Date and Venue
Date: 11-13 November 2019
Venue: Instituto Nacional de Pesquisas da Amazônia (INPA)
Av. André Araújo, 2936, Aleixo, CEP 69060-001, Manaus – AM
Pervasive regions of the humid tropics have been degraded by human activity through selective logging, understory fires, and habitat fragmentation. Consequences of forest degradation range from loss of carbon stocks to loss of biodiversity leaving forests and the communities dependent on them vulnerable to climatic extremes (Aragão et al., 2018; Pinho et al., 2015). Globally, tropical deforestation and forest degradation impacts the ecosystem services (e.g, biodiversity, water, and climate regulation) that support the livelihoods of 1.6 billion people including communities that are among the world’s poorest and most vulnerable (Adger et al 2014; IUCN, 2017; Roy et al 2018). While measuring deforestation using satellite-based estimates of land cover change is relatively straight forward, these same strategies for quantifying forest degradation are limited in their ability to capture more subtle changes in the ecosystem structure and biomass loss associated with degraded tropical forests (Hansen et al., 2013). However, recent estimates of disturbance and degradation suggest that these processes are a significant component (~69%) of the total carbon lost from tropical regions (Baccini et al., 2017). Accurate attribution of natural versus anthropogenic losses and their effects on different carbon pools through modeling is critical to support robust decision-making to avoid further loss and restore already degraded forest (Hurtt et al., 2019). As forest degradation processes are driven by socioeconomic and political decisions, understanding both the history and future of these decisions on forest integrity is critical for populations directly dependent on the forest for their livelihoods and regional economies (Leach & Fairhead 2016). Recent advancements in measuring and modeling global vegetation are encouraging for quantifying and understanding the mechanistic processes of forest degradation. New satellite missions that use lidar and synthetic aperture radar (SAR) technologies will provide data on ecosystem structure at a spatial scale and resolution useful for benchmarking global model estimates of degradation including ESAs BIOMASS, NASAs current GEDI and planned NISAR missions, and DLRs Tandem-L mission concept, and recent model developments can provide more detailed representation of 3D vegetation structure and dynamics (Fisher et al., 2017). In consideration of these advancements, we will also discuss how to better represent socio-economic and political inequalities that act as drivers of forest degradation through scenarios and future trajectories to support decision-making processes as the ecological integrity of forests directly benefits human wellbeing (Agrawal et al., 2018; Rodrigues et al., 2009). Therefore the timing is critical to meet as a cross disciplinary community to develop a method for quantifying forest degradation in order to directly incorporate the mechanistic processes of degradation in models, accounting for the drivers of changes, ecosystem services, biodiversity and livelihood dimensions, thereby providing robust predictions of future climate change impacts over tropical areas. Such a multidisciplinary perspective will greatly advance scientific knowledge in the areas of modeling and observations and will provide relevant information to decision makers for their climate and biodiversity agendas contributing to broader socio-ecological systems security.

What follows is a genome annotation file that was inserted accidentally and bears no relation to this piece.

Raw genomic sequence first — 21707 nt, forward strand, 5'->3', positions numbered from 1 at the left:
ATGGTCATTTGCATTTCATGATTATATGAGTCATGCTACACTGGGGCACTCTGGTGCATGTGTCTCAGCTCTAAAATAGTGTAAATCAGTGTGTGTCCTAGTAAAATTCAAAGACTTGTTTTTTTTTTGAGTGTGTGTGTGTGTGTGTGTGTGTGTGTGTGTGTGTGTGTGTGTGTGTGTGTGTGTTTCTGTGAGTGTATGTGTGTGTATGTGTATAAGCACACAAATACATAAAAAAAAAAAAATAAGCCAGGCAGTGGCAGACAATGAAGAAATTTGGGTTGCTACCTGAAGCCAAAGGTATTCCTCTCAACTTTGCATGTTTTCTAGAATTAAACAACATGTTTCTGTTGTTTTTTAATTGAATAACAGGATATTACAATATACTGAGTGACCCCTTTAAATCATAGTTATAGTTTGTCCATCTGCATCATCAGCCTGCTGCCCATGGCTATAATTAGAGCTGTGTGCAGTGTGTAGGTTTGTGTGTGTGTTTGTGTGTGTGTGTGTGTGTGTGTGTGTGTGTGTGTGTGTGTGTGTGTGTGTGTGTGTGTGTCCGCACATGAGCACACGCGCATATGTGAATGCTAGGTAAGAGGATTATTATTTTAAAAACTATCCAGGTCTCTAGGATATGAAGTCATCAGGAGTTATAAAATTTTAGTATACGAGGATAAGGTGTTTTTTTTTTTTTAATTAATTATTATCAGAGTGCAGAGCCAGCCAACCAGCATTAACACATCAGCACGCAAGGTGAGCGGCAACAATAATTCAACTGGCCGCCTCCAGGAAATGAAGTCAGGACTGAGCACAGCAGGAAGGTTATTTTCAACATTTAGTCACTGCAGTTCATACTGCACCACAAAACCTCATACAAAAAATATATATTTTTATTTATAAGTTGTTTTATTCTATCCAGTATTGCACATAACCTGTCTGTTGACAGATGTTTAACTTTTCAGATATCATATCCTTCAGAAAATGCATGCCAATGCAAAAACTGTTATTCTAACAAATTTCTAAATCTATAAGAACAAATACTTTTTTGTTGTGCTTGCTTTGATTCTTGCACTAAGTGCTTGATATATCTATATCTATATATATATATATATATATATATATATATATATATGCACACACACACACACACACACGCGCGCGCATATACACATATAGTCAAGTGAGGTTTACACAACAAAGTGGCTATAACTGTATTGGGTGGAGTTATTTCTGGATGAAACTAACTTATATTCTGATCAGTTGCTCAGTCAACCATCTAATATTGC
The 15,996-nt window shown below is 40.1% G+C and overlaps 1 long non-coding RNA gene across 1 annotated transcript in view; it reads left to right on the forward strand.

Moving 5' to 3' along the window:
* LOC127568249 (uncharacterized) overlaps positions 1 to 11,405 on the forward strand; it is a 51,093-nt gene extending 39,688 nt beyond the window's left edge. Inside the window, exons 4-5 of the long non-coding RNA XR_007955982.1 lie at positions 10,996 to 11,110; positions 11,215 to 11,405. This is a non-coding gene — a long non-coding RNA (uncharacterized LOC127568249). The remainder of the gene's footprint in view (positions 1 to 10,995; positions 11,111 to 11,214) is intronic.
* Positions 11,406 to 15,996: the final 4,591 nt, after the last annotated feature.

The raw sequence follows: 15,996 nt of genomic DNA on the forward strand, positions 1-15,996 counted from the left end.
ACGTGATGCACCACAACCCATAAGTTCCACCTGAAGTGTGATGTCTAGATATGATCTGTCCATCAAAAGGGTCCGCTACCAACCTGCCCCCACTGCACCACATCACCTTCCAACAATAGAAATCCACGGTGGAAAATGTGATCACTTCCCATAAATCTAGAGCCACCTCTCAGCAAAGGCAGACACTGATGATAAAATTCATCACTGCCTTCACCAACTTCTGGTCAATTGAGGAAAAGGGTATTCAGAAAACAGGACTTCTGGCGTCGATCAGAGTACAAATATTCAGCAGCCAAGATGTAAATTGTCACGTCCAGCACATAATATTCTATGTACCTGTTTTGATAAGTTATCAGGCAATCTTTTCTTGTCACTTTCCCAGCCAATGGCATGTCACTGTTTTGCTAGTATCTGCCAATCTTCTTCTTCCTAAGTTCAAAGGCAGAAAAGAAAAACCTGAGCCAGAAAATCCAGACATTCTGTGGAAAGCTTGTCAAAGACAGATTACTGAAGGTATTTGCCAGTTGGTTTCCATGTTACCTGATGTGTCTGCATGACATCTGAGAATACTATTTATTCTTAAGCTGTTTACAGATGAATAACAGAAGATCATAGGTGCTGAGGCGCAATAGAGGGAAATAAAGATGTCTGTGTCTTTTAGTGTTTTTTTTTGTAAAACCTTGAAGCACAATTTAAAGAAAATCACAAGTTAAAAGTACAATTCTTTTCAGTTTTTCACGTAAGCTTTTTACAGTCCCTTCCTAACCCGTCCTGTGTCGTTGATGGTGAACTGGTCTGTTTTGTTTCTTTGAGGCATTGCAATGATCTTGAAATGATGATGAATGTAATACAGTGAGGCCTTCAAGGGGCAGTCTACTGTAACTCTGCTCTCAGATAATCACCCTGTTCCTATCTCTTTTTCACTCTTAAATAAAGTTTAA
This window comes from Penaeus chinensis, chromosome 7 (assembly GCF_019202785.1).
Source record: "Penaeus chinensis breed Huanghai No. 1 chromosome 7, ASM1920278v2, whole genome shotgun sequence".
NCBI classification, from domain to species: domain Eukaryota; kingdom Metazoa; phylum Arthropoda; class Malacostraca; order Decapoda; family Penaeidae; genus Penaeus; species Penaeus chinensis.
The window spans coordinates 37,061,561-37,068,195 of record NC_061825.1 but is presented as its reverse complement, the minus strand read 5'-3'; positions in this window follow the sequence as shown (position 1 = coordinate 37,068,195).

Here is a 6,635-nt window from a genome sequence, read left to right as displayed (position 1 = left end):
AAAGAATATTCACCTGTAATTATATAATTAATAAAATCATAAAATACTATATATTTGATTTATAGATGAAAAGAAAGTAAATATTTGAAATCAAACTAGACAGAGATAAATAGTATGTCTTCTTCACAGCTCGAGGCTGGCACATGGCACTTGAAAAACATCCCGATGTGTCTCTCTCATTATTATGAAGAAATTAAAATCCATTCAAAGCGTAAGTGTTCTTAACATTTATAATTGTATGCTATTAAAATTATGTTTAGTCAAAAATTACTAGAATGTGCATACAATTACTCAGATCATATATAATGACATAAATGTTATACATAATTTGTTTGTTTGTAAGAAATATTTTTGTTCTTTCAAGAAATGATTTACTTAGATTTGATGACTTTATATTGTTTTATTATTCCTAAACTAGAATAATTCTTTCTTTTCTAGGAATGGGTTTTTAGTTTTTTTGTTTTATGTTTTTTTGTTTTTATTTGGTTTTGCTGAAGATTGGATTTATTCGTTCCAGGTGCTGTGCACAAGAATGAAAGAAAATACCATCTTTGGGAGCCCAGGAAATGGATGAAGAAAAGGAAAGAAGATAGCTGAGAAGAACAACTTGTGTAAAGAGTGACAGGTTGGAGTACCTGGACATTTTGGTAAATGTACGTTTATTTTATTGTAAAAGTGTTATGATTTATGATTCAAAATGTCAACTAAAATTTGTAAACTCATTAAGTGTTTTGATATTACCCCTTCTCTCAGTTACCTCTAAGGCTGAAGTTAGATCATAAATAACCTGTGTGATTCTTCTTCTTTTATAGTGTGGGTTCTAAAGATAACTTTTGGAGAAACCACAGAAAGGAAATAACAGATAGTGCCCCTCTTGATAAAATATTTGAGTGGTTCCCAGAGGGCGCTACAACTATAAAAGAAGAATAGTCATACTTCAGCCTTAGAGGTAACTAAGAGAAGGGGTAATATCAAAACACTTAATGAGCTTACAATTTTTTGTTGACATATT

Approach and Goals
The workshop will be structured around four objectives:
1. Bring together experts in land use and ecosystem modeling, field ecology, remote sensing, and social science to leverage the expertise, promote synergies among research communities and develop a formal strategy for better integration of observing, monitoring and modeling tropical forest degradation and its impacts in livelihoods regional sustainability under a changing climate and from a multi-scale perspective.
2. Highlight current strategies and approaches for measuring and modeling forest degradation to identify observational strategies, model development, and associated challenges that limit current capabilities.
3. Reflect on how remote sensing is an effective instrument to help reduce climate change risks to socio-ecological systems associated with forest degradation.
4. Identify new initiatives and collaborations to advance the understanding of forest degradation processes and reduce the impacts and risks to livelihoods and sustainability in tropical regions. This workshop will address the above issues and develop a roadmap for future progress in this area for the preparation and publication of an interdisciplinary commentary or perspective article. In addition, a brief summary for decision makers on the discussions and conclusions obtained in the workshop will be produced, as well as the establishment of a community focused on the integration of new strategies for observation and modeling of forest degradation in the tropical region.